What are Chile’s best options for lowering energy costs? Taking maximum advantage of hydroelectric resources and coal, Rudnick says. But Chile will have to wait until 2012 to exploit new hydropower complexes and coal-fired plants because construction of these projects has only recently begun.

Meanwhile, Chile can make progress in other areas. One is to improve government efficiency, Coeymans says. “There seems to be an enormous waste of resources in the government, when you discover that there are 70 journalists working inside the same ministry.” A recent Ministry of Health audit revealed that 160 lawyers and 70 journalists worked in the agency, provoking a public outcry. Fuentes says the government should correct these inefficiencies, which distort resource allocation and increase production costs.

Copper and the Low Fiscal Deficit

Despite these challenges, the consensus among experts is that various favorable factors will permit Chile to achieve high growth. One is the high price of copper on world markets.

Currently, the price of copper is above US$3.30 a pound on the London Metal Exchange. That, notes Coeymans, “is providing incentives for the big mining companies that operate in Chile to invest more capital in order to increase their production levels.” According to the Santiago Chamber of Commerce, mining was the leading sector for foreign direct investment in the first quarter, with US$1.6 billion invested.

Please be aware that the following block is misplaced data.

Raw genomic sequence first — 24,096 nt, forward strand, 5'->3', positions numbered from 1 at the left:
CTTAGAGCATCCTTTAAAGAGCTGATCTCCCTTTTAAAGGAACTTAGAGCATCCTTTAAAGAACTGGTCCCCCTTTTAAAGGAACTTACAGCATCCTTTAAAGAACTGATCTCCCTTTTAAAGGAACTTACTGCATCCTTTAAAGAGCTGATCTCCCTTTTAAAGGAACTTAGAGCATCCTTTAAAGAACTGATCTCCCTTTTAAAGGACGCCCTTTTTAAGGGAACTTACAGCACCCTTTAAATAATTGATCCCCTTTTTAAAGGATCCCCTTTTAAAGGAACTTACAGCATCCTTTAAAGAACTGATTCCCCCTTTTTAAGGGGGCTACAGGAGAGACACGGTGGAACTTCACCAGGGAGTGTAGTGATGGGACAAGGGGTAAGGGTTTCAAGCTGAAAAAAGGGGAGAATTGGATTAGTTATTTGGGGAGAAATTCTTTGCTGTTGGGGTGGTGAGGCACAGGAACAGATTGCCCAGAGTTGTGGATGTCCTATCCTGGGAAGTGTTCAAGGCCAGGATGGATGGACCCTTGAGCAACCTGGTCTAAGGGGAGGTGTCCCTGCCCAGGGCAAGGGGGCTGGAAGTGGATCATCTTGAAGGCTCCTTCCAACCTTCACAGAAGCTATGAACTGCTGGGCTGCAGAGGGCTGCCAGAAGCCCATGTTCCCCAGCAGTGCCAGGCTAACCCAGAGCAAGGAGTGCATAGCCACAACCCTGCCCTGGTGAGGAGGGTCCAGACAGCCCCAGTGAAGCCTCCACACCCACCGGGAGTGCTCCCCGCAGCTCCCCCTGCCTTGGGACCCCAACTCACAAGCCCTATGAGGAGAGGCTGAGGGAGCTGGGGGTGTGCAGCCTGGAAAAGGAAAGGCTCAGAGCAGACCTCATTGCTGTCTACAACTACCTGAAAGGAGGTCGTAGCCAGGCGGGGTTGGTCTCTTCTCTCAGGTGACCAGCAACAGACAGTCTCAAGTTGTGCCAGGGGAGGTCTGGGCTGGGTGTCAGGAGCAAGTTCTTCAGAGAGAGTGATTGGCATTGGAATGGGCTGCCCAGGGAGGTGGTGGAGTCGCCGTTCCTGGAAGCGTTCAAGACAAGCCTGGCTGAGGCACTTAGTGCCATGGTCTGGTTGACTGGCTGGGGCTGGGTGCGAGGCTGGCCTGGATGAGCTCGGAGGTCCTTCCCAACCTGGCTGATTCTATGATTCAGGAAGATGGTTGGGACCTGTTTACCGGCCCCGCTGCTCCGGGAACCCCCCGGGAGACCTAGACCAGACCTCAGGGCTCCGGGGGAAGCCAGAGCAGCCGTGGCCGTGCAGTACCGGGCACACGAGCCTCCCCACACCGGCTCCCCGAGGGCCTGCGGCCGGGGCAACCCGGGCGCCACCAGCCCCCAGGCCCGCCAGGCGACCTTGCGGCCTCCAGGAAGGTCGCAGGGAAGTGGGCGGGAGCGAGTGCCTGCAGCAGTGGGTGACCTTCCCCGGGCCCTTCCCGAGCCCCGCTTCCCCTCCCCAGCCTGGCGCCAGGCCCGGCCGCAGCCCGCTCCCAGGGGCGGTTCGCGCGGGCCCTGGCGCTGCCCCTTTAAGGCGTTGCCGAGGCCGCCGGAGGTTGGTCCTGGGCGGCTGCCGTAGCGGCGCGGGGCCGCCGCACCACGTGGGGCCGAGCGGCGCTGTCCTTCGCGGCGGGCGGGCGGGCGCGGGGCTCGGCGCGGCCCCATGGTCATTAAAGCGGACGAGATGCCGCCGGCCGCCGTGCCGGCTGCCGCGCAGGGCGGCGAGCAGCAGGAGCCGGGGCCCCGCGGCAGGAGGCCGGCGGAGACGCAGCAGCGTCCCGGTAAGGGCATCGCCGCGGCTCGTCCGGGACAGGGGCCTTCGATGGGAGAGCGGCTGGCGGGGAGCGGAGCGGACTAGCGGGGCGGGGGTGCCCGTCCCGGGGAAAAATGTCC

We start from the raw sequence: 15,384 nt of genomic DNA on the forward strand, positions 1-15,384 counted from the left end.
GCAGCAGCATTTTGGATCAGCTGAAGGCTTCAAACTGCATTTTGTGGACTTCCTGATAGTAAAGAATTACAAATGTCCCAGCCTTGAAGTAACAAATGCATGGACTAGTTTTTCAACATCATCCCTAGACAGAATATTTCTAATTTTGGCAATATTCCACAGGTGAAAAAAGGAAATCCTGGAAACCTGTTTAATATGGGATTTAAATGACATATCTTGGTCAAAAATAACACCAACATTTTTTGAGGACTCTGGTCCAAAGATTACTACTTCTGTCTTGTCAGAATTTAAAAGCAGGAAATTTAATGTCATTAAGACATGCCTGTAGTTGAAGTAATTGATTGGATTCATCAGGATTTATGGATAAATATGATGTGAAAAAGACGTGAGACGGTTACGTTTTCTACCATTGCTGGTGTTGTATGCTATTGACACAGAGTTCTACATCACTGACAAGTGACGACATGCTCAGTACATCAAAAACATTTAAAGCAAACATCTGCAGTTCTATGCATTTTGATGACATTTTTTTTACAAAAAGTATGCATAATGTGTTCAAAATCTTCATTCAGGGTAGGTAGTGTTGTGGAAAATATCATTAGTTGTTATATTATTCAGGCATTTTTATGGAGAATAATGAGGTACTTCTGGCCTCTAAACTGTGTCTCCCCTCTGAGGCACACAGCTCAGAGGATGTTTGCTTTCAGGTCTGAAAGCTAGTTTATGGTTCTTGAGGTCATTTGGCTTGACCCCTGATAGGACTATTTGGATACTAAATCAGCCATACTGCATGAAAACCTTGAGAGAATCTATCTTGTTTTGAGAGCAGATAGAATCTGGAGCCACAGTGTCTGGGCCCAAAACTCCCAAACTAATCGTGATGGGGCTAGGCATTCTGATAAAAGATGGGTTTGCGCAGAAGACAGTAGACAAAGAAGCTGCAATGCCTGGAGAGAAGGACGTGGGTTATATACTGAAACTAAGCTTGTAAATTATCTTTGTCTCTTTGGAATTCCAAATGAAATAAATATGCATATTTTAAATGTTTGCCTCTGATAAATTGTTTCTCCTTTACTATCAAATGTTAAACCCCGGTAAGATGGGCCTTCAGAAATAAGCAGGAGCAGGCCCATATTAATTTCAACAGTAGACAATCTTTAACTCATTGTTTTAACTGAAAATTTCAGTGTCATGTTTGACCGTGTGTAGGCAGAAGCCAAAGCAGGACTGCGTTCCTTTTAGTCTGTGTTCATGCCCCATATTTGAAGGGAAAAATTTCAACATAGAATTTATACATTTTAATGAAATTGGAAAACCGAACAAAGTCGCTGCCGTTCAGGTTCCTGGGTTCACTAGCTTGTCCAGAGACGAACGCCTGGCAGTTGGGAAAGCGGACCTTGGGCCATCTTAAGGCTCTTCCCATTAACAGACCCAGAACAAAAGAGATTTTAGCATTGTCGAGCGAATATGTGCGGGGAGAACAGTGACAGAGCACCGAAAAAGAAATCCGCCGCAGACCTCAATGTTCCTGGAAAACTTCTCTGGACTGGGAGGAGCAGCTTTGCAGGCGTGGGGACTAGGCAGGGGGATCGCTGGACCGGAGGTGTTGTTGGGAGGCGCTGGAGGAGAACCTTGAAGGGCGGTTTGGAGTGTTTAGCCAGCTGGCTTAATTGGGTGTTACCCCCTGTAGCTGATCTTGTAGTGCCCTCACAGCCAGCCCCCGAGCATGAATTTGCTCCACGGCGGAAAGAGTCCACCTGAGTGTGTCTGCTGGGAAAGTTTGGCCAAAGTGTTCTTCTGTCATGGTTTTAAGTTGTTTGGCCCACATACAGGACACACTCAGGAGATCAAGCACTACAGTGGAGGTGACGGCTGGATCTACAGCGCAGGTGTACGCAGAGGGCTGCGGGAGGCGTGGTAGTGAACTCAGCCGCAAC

The world’s largest copper producer’s dependence on the extraction of the mineral “is a double-edged sword,” warns Javier Bronfman, professor of public policy at the School of Government at the Adolfo Ibáñez University. “It puts us in a delicate situation with regard to international fluctuations in that commodity.” When the global financial crisis broke out in September 2008, it struck a hard blow against copper prices, which dropped to US$1.14 a pound. That had a strong impact on production costs, which led to the closing of numerous small and midsize companies tied to the sector.

That is why Coeymans suggests that the government apply efficient mechanisms for covering price risks to protect not only small mining companies, but all smaller companies, “since they are responsible for generating more than 60% of jobs in Chile and contributing 30% of the GDP.”

But copper isn’t the whole story. Chile possesses strong macroeconomic accounts, which drive growth. “The best example is its extremely low fiscal deficit, which represents only 5% of its GDP, according to the latest report of the International Monetary Fund,” explains Dalibor Eterovic, professor of political economics at the School of Government of the Adolfo Ibáñez University. He is also manager of economic research and fixed income at LarrainVial, a Chilean provider of financial services.

In the context of the indebtedness affecting numerous developed countries, he says, “Chile offers the characteristics of a safe haven, which will make it easier for it to attract foreign capital.”

In any case, Chile’s future is in its own hands. Either it deals with the great unresolved issues and turns its economic advantages into high, sustained growth, or it lets these good times, which are more than satisfying to the country’s businessmen, become a lost opportunity.